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[ The PC Guide | Systems and Components Reference Guide | Hard Disk Drives | Construction and Operation of the Hard Disk | Hard Disk Cache and Cache Circuitry ]

Cache Circuitry and Operation

The reason that the hard disk's cache is important is due to the sheer difference in the speeds of the hard disk and the hard disk interface. Finding a piece of data on the hard disk involves random positioning, and incurs a penalty of milliseconds as the hard disk actuator is moved and the disk rotates around on the spindle. In today's PCs, a millisecond is an eternity. On a typical IDE/ATA hard disk, transferring a 4,096-byte block of data from the disk's internal cache is over 100 times faster than actually finding it and reading it from the platters. That is why hard disks have internal buffers. :^) If a seek isn't required (say, for reading a long string of consecutive sectors from the disk) the difference in speed isn't nearly as great, but the buffer is still much faster.

Tip: While different in operation and technology from the system cache, the hard disk buffer is similar in concept and role. You may find the section discussing the system cache helpful if you want to understand more about caching in general.

Note: This section discusses caching in general, and especially as it applies to data reads from the hard disk. Writes to the disk have more issues involved with caching; most of what is in this section applies to writes but in addition there are other issues regarding caching writes.

General concepts behind the operation of an internal hard disk cache.

Image Quantum Corporation
Image used with permission.

The basic principle behind the operation of a simple cache is straightforward. Reading data from the hard disk is generally done in blocks of various sizes, not just one 512-byte sector at a time. The cache is broken into "segments", or pieces, each of which can contain one block of data. When a request is made for data from the hard disk, the cache circuitry is first queried to see if the data is present in any of the segments of the cache. If it is present, it is supplied to the logic board without access to the hard disk's platters being necessary. If the data is not in the cache, it is read from the hard disk, supplied to the controller, and then placed into the cache in the event that it gets asked for again. Since the cache is limited in size, there are only so many pieces of data that can be held before the segments must be recycled. Typically the oldest piece of data is replaced with the newest one. This is called circular, first-in, first-out (FIFO) or wrap-around caching.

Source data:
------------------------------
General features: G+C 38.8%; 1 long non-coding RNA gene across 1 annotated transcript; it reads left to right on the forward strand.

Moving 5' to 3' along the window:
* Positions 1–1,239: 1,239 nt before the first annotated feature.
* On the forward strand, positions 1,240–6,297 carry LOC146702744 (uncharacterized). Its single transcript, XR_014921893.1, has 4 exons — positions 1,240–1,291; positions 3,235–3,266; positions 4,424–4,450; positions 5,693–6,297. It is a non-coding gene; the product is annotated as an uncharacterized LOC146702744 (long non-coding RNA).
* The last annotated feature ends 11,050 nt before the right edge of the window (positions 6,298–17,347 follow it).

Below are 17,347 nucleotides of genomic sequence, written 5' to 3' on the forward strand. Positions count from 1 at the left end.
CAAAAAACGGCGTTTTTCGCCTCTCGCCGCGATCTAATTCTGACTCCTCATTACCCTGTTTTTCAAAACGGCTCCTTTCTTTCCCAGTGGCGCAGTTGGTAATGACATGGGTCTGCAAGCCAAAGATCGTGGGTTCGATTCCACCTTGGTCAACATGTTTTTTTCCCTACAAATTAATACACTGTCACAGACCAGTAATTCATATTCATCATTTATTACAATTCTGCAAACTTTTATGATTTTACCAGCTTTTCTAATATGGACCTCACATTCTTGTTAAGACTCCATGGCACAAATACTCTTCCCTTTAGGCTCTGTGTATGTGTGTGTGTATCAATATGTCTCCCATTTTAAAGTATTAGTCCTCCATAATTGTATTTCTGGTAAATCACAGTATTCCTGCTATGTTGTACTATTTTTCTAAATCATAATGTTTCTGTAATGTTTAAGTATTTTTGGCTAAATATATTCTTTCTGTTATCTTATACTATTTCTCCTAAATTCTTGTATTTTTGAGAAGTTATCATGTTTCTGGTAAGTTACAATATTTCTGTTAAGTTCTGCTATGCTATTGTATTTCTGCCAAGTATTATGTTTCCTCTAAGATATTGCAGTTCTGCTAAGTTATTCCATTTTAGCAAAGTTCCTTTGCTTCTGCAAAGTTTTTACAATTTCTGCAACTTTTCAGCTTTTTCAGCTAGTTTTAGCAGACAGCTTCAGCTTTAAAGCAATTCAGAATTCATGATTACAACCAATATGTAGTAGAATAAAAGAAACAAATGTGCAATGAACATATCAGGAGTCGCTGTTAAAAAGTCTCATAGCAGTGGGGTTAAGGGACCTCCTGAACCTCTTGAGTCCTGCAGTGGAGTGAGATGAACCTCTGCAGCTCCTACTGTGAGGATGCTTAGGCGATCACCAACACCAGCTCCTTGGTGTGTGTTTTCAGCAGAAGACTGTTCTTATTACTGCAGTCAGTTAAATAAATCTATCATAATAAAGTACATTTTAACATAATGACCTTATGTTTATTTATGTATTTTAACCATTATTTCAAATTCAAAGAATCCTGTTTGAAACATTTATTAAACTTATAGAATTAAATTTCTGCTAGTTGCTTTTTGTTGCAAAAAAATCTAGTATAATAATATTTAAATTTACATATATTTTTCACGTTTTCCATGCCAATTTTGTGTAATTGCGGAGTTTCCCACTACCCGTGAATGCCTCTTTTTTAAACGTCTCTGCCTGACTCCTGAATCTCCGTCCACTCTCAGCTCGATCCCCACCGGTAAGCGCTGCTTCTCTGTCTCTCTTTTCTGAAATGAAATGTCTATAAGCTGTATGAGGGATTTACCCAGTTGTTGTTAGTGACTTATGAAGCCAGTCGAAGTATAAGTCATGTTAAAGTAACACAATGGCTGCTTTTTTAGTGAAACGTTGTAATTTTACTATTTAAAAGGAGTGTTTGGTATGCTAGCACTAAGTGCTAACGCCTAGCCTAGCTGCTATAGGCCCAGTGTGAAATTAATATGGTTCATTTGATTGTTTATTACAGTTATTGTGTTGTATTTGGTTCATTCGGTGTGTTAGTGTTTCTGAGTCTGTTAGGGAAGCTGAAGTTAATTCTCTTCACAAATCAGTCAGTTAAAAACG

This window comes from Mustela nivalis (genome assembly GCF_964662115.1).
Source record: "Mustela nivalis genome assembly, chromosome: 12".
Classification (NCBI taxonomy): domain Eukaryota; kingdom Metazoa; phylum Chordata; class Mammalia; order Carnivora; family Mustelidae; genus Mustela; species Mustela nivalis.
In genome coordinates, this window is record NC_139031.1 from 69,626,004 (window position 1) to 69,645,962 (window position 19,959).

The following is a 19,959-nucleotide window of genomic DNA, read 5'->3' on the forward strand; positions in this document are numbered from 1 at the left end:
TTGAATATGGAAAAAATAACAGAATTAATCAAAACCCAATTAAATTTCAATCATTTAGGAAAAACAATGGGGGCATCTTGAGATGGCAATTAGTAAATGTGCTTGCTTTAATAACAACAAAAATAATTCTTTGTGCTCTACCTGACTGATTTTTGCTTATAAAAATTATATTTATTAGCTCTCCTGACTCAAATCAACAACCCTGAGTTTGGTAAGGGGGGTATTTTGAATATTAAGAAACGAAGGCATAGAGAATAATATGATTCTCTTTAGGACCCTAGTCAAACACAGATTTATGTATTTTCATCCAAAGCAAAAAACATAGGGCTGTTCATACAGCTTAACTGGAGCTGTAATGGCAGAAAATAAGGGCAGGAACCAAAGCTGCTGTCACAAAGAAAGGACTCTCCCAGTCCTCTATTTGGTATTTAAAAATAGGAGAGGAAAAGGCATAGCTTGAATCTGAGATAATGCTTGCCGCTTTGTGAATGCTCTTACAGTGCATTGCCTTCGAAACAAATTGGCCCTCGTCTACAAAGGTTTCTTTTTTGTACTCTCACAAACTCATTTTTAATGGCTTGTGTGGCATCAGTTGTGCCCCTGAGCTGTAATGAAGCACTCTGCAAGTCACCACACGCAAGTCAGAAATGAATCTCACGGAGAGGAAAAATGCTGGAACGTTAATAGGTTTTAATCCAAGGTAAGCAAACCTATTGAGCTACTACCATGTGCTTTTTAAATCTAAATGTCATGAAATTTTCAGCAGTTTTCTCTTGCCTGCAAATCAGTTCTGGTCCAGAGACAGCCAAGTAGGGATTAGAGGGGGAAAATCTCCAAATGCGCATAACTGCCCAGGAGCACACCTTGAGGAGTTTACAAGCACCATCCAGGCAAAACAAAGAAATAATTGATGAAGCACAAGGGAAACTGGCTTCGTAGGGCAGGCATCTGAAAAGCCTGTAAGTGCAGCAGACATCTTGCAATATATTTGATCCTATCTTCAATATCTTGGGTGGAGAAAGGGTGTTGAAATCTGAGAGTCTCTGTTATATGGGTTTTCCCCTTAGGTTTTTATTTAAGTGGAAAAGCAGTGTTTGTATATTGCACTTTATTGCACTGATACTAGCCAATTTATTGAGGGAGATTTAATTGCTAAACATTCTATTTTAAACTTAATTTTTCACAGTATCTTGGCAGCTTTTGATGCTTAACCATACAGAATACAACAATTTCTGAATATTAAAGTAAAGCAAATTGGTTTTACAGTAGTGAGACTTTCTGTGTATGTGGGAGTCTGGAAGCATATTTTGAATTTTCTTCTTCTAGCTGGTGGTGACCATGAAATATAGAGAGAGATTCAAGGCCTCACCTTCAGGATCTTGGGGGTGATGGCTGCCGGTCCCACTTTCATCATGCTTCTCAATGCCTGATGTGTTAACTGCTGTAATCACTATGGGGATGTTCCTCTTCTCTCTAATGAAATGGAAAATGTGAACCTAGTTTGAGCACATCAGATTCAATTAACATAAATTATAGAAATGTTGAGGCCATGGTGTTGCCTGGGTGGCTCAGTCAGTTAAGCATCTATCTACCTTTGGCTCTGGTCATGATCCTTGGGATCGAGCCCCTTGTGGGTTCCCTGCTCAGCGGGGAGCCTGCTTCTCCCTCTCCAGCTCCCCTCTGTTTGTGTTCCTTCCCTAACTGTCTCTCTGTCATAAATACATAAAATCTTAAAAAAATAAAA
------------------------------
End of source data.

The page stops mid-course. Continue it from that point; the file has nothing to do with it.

In an effort to improve performance, most hard disk manufacturers today have implemented enhancements to their cache management circuitry, particularly on high-end SCSI drives:

  • Adaptive Segmentation: Conventional caches are chopped into a number of equal-sized segments. Since requests can be made for data blocks of different sizes, this can lead to some of the cache's storage in some segments being "left over" and hence wasted (in exactly the same way that slack results in waste in the FAT file system). Many newer drives dynamically resize the segments based on how much space is required for each access, to ensure greater utilization. It can also change the number of segments. This is more complex to handle than fixed-size segments, and it can result in waste itself if the space isn't managed properly.
  • Pre-Fetch: The drive's cache logic, based on analyzing access and usage patterns of the drive, attempts to load into part of the cache data that has not been requested yet but that it anticipates will be requested soon. Usually, this means loading additional data beyond that which was just read from the disk, since it is statistically more likely to be requested next. When done correctly, this will improve performance to some degree.
  • User Control: High-end drives have implemented a set of commands that allows the user detailed control of the drive cache's operation. This includes letting the user enable or disable caching, set the size of segments, turn on or off adaptive segmentation and pre-fetch, and so on.

While obviously improving performance, the limitations of the internal buffer should be fairly obvious. For starters, it helps very little if you are doing a lot of random accesses to data in different parts of the disk, because if the disk has not loaded a piece of data recently in the past, it won't be in the cache. The buffer is also of little help if you are reading a large amount of data from the disk, because normally it is pretty small: if copying a 10 MiB file for example, on a typical disk with a 512 kiB buffer, at most 5% of the file could be in the buffer: the rest must be read from the disk itself.

Due to these limitations, the cache doesn't have as much of an impact on overall system performance as you might think. How much it helps depends on its size to some extent, but at least as much on the intelligence of its circuitry; just like the hard disk's logic overall. And just like the logic overall, it's hard to determine in many cases exactly what the cache logic on a given drive is like.

Next: Cache Size


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